Economic liberalization promotes both trade and FDI. FDI could be export-promoting, import substituting or import enhancing depending upon supply and demand factors in the global economy. We usually do not look at direct magnitude of trade orientations of FDI but also its indirect effects- technological advancement, skill up-gradation, linkage effects with local firms, spillover and other related externalities, and reorientation of demand patterns.
Presently MNCs conduct a large proportion of world trade and have also become active in undertaking FDI. Though MNCs provide linkage between FDI and trade, determinants of this relationship (linkage) are mostly country-specific such as size of the local market, factor cost in the host market, location advantage as also trade investment restrictions in the host home countries.
Available information suggests that the contribution of FDI to export expansion has been quite large for the ASEAN and China as they attracted mainly export- oriented FDI. For instance, foreign affiliates accounted for about half of total exports of China during 2002 and even higher in some high tech products. In case of India, exports as percent of value of total production of foreign investment companies have shown a marginal increase during 1990s. Rather import intensity of these companies remained marginally higher than their export intensity. (RBI, Report on Currency and Finance 2002-03).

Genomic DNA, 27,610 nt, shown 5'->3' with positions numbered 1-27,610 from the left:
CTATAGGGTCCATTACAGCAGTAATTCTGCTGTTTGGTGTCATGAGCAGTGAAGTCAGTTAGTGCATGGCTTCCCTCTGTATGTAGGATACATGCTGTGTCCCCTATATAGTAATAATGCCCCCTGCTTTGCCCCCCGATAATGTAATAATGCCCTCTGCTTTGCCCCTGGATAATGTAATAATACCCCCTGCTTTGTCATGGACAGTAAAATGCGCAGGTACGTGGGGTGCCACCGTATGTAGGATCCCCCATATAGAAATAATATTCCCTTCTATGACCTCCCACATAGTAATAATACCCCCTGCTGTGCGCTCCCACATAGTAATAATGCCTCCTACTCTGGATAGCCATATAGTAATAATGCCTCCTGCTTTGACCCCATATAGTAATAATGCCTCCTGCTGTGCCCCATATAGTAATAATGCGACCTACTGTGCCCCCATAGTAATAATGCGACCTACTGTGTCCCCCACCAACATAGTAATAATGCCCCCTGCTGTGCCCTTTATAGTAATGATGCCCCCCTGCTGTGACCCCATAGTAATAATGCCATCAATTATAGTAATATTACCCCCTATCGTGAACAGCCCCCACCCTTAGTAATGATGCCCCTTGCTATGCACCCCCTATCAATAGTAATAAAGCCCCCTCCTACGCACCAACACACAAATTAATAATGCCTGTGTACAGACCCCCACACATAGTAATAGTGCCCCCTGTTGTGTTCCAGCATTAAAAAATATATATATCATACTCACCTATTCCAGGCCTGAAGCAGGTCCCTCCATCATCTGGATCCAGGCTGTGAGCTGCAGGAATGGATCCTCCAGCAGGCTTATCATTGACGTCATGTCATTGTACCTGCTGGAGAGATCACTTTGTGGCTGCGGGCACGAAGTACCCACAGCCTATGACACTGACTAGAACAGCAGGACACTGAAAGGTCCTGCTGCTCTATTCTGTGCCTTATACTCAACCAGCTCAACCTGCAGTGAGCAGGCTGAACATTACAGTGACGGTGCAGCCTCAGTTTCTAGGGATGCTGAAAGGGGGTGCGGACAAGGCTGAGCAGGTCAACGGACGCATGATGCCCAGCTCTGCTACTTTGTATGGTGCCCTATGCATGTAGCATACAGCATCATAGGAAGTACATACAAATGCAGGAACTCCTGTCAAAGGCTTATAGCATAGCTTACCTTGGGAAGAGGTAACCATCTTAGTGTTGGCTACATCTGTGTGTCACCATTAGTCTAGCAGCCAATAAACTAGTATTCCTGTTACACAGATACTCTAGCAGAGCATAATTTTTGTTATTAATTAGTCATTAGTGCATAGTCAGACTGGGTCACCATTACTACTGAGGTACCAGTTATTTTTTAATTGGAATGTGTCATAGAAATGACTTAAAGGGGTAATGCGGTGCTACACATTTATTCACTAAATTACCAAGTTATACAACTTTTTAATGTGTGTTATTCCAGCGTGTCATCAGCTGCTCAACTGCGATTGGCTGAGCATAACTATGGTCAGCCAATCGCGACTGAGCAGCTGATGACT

As stated earlier, trade- linked FDI in services sector provide enormous scope for Indian exporters. Recently, Indian MNCs began seeking investment via cross-border M&A activities particularly in software industry in USA and UK.
Due to technological advances in ICT (Information, Communication and Telecom), possibilities for export-oriented FDI in data processing, accounting and similar services have gone up tremendously (Medium Tm Export Strategy 2002-07).